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Mainstream, VOL XLIX No 32, July 30, 2011

Rise of Global Terrorism

Monday 1 August 2011

by SUDHIR HINDWAN

Condemnation should ring out loud and clear against the serial attacks in Mumbai on July 13 which left more than 15 people dead (according to latest figures, 20) and many injured. The terrorists want to send out a common message about their ability to attack with accuracy at a time and place of their choice. The sites, timing and modus operandi of these attacks expose the level of coordination, execution and obnoxious nexus between the terrorists, locals and outsiders. Pakistan needs to realise that gradually it is becoming victim of its own game. The rising tide of continuing insurgency in Jammu and Kashmir has further worsened the situation. The cross-border terrorism, supported by Pakistan, has disturbed the life of the Valley. Various militant outfits, such as Lashkar-e-Taiba, Jaish-e-Mohammad, Hizbul Mujahideen, etc. have been engaged in eliminating innocent bystanders.

These attacks have not only exposed the security and intelligence networks but also robbed the confidence of modern nations in controlling the menace.
Whether terrorism is unleashed at the local, regional, national or international level, it cannot survive for long without international support and collaboration.

In a globalised world, the matrices of power turn on the highly visible, inegalitarian structure of the international economy and as such inter-relations between socio-economic conditions in different parts of the world are becoming more and more obvious.

At another level the post-Cold War inter-national political-economic order is still a victim of the power game that was thrust on the world by the then big powers.

The power-network, woven by the US and its allies in the entire West Asian region, has provoked the ire of the opposition forces in almost every state where the US has had an interest-based relationship.

Thus, as societies globalise and curtains of opacity are removed through increased inter-societal interactions at the international level, people in the underdeveloped countries are holding the big powers responsible for their inferior socio-economic positions.

The major power of the world needs to realise that to a great extent it is gradually becoming a victim of its own game. The post-Second World War ideological rivalries between the capitalist countries and the socialist bloc have created many problems.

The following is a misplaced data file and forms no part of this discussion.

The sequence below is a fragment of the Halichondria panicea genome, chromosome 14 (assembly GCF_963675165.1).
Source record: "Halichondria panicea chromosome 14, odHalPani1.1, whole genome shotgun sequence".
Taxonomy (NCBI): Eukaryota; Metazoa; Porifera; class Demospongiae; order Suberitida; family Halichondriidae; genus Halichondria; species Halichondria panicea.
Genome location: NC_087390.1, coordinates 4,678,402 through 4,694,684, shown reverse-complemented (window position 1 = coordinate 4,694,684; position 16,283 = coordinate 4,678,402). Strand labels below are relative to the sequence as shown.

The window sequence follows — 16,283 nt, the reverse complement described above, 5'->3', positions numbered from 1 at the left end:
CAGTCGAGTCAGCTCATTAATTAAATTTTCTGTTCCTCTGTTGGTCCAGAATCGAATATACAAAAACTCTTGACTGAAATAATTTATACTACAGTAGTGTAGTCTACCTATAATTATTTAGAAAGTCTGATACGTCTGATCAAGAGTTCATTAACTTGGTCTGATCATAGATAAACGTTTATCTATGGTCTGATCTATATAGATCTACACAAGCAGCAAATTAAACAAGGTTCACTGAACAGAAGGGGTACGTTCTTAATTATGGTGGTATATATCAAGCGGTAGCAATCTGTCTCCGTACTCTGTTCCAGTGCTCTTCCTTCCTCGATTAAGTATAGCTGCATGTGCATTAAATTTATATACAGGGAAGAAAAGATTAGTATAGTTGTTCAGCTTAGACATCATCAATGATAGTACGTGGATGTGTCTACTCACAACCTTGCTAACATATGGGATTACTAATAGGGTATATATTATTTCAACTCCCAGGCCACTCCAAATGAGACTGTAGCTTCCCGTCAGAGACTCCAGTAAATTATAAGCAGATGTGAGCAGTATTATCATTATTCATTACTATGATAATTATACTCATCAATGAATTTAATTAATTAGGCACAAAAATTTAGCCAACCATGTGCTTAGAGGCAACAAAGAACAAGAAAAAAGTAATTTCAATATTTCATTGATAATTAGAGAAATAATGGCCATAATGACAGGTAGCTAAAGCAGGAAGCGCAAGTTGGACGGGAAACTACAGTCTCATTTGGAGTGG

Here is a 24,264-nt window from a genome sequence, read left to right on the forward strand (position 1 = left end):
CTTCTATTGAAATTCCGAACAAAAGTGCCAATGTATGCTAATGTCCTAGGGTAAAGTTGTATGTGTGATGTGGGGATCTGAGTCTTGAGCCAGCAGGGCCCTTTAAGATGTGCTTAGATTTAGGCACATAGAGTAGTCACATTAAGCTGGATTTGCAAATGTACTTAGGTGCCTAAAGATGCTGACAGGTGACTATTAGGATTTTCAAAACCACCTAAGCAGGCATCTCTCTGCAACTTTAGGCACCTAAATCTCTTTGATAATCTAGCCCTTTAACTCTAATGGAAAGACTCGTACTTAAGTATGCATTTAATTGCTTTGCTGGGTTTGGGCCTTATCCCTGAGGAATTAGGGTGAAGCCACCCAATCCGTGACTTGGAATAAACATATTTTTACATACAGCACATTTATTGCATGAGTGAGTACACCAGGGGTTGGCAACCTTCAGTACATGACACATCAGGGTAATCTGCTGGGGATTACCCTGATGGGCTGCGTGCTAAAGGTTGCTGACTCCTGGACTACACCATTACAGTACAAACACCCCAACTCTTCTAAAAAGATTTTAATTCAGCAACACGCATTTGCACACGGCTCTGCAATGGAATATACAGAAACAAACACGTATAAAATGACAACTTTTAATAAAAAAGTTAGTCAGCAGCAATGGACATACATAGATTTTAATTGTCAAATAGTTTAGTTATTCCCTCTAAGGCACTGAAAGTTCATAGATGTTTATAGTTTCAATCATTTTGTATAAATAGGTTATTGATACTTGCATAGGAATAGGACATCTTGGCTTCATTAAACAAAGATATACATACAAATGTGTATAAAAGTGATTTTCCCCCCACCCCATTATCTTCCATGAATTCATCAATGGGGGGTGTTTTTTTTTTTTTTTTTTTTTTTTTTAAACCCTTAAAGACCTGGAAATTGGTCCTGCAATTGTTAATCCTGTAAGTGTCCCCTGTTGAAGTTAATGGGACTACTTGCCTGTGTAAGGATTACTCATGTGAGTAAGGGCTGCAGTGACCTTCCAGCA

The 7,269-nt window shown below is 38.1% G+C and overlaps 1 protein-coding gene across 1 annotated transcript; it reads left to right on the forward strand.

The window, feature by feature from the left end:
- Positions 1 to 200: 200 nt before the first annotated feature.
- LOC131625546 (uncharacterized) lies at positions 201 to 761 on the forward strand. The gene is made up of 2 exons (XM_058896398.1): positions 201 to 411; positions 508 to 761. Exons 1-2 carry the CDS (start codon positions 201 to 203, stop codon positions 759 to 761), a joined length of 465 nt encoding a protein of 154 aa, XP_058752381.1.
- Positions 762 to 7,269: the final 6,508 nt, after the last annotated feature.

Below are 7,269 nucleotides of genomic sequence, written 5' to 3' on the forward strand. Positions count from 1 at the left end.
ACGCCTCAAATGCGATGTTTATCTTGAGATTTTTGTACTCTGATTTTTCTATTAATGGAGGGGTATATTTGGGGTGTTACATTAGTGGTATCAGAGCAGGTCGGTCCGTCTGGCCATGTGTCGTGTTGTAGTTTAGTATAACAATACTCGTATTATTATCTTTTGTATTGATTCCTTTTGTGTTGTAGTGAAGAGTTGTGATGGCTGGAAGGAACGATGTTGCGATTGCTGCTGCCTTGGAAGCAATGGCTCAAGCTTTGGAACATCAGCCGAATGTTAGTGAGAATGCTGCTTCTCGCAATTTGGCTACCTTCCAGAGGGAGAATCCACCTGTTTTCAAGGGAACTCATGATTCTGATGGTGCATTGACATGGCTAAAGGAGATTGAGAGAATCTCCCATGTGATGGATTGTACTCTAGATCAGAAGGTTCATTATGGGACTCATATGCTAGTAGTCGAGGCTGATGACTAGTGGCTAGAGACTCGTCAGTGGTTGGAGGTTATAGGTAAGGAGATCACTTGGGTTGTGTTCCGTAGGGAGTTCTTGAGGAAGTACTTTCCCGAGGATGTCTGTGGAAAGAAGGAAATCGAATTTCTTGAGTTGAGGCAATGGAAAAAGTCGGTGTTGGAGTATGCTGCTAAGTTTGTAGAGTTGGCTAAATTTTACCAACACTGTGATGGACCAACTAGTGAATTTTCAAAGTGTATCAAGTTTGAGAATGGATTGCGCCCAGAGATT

Years of interference in crucial areas such as Afghanistan, South-East Asia, Gulf and Latin American countries has resulted in the development of peculiar trends which provided breeding grounds for terrorist activities.

The Talibanisation of Afghanistan would never have taken place had the powerful nations handled the situation well in the beginning. Consequences of the failure to diagnose this social disease (terrorism) at the early stage can be pernicious for various countries.

The strategies of imposing arms and economic sanctions on the so-called rogue nations during the last few years have been counter-productive, and rather helped these nations to gain international sympathy.

ALTHOUGH the prospect of a permanent solution to the problem of terrorism is still far away, one hopes that the powerful nations will develop a more mature understanding of the phenomenon of terrorism that has assumed alarming pro-portions.

The rapid international transportation and use of sophisticated weapons like AK-47 assault rifles and plastic explosives (RDX) have helped to facilitate the expansion of terrorist networks around the world.

Besides, the new suicide squads of terrorists have left the entire security apparatus of the affected states in a state of shock. The recent incidents cannot be viewed in isolation.

A leading anti terrorism expert, Brian Jenkins, believes that though more articulate and multiplied effort by the police and intelligence can tell us about a possible terrorist attack, there is still confusion over whether such a mechanism is successful in dealing with terrorists driven by fundamentalism. Gradually, religion is becoming the main motivating force for terrorism across the globe.

There is a growing nexus between terrorists and internationally organised crime networks. Alison Jamieson, a British analyst on organised crime and political violence, commented that a distinction between terrorism and organised crime has become very blurred recently.

An Italian organised crime expert, Professor Ernesto, says: “The terrorist’s goal is an ideological one, while organised crime’s goal is financial, but the instrument is the same. They both need money and arms”.

In Sri Lanka, the Tamil Tigers engaged in drug trafficking to finance their struggle. In North-Eastern India guerrillas kidnap tea planters and hold them to ransom to help fund their fight for independence. In Chechnya, the secessionists were heavily involved in drug distribution.

These days terrorists are more confident than ever before of their access to the vulnerable points before carrying out any of their attacks and they plan their attack in a heroic manner for the justification and fulfilment of a cause which they think is just.